This past week, a co-worker of mine was talking about a case of bullying involving her daughter. Her daughter was not the bully but the victim, and when her mother approached the teacher and then the principal about the situation and steps to take to stop the bullying, it was suggested that her daughter change schools since she was not officially in the proper school zone.
I did a double-take, especially because that particular school had instituted a bully-free policy - bullying was not to be tolerated at any time and any perpetrator would be dealt with accordingly. Their solution for my co-worker's daughter to change schools, especially when the problem lies elsewhere was disgusting. Wrong. Unjust.
It also reminded me of another time, two years ago, when one of our suppliers shared the devestating news that his 16-year-old son was in a coma, brought on a beating he endured at the hands of his peers. After weeks of hanging on, attached to machines to help him breathe, he succumed to his injuries, injuries brought on by his peers.
Drew Hildebrand died because his peers thought it was cool, funny or empowering to beat him within an inch of his life, an inch that left a major concussion, bleeding on the brain and death.
Maybe I was a little naive when I was growing up. I didn't witness a lot of bullying and certainly not to the degree that exists today. Sure, there were spats and cliques that didn't get along with other cliques. I'm sure there were rumours started and barbs thrown, but as far as I knew it stopped short of a physical fight.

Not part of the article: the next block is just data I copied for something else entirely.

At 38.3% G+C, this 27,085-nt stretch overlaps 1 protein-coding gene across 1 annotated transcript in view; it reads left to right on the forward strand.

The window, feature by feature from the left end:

Others may disagree. All I know is that it didn't happen to me. The worst I got was once when I was mistaken for a boy when picking teams in a Winterlude Sports Day. I thought my boobs said it all, but I guess I was androgenous enough to cast a little doubt. I did have friends who were taunted when walking home from school, and I was always the protector, ever the protector, trying to shield them from the bullies. Did I do a good job? I'm not entirely sure, especially because the taunting continued until the girls lost interest or found a new scapegoat, but I would protect the next victim with equal vigour.
This June, I will be walking in a charity walk/run for the Drew Hildebrand Teen Benefit charity, established by Drew's parents and friends. Drew had had a rough start in school, in fitting in, like most teens, but just as he was turning that all around, he was taken, his full potential never realized.
But, thanks to his parents, friends and everyone who supports the charity, Drew's legacy still lives on, his potential in abundance. I will be proud to walk that day, and may even manage the 5K run, looking to amp up my own potential, physical or spiritual.
As for today's school system, in particular the one suggesting a changing of schools as a viable anti-bullying technique, I say shame on you.
For information on the Drew Hildebrand Turnaround Teen charity, please feel free to click on this link.